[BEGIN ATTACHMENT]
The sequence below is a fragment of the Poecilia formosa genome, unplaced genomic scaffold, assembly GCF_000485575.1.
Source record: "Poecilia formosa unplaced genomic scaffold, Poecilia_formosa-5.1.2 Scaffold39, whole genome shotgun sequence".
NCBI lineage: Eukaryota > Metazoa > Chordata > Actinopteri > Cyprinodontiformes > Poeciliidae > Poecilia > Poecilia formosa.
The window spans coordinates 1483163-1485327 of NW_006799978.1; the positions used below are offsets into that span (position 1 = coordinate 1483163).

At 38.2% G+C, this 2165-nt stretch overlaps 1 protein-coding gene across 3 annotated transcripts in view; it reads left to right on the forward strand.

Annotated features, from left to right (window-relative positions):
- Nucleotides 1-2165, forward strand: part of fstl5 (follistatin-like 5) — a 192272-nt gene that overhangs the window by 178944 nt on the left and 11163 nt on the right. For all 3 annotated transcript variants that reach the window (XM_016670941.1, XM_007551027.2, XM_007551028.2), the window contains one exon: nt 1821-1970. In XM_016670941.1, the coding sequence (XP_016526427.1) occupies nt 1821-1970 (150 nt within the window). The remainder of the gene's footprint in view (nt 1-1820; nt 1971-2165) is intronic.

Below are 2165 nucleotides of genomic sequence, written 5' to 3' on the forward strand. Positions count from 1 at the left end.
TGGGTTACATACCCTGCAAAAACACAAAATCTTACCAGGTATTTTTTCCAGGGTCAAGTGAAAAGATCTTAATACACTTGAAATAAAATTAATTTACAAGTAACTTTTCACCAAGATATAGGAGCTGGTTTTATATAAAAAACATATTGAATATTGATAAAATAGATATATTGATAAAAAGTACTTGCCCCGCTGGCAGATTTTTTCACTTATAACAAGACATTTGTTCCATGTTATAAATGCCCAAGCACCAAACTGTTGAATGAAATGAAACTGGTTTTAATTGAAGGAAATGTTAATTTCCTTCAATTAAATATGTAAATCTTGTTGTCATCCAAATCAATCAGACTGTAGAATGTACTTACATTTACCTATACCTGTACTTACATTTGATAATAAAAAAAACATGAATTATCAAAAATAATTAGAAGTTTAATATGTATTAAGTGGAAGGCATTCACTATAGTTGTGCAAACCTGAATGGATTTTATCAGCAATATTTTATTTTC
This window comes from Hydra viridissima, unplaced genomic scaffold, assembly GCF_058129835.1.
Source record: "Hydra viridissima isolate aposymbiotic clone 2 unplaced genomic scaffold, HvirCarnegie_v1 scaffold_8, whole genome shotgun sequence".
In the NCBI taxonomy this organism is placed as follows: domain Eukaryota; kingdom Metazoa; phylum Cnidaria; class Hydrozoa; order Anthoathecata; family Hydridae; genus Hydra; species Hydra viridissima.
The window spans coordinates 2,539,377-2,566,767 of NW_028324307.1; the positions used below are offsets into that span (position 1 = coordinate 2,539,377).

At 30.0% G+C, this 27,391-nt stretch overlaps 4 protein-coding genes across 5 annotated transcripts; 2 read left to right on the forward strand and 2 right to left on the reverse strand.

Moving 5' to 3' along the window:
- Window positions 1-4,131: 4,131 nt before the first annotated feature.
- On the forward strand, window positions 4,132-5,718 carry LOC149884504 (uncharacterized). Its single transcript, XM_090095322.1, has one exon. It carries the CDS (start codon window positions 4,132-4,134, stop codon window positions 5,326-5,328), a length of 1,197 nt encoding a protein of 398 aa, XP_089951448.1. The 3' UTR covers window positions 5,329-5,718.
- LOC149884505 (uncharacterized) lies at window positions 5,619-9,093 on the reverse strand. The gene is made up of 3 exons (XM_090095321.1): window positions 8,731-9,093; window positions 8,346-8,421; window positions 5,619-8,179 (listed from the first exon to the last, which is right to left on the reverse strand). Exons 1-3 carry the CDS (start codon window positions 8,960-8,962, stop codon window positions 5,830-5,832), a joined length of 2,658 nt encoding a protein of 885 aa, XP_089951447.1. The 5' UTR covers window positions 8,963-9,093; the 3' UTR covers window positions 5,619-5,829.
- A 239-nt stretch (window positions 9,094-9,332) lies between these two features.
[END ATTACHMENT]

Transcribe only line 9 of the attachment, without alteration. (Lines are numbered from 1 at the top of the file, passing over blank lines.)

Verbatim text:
TGGGTTACATACCCTGCAAAAACACAAAATCTTACCAGGTATTTTTTCCAGGGTCAAGTGAAAAGATCTTAATACACTTGAAATAAAATTAATTTACAAGTAACTTTTCACCAAGATATAGGAGCTGGTTTTATATAAAAAACATATTGAATATTGATAAAATAGATATATTGATAAAAAGTACTTGCCCCGCTGGCAGATTTTTTCACTTATAACAAGACATTTGTTCCATGTTATAAATGCCCAAGCACCAAACTGTTGAATGAAATGAAACTGGTTTTAATTGAAGGAAATGTTAATTTCCTTCAATTAAATATGTAAATCTTGTTGTCATCCAAATCAATCAGACTGTAGAATGTACTTACATTTACCTATACCTGTACTTACATTTGATAATAAAAAAAACATGAATTATCAAAAATAATTAGAAGTTTAATATGTATTAAGTGGAAGGCATTCACTATAGTTGTGCAAACCTGAATGGATTTTATCAGCAATATTTTATTTTC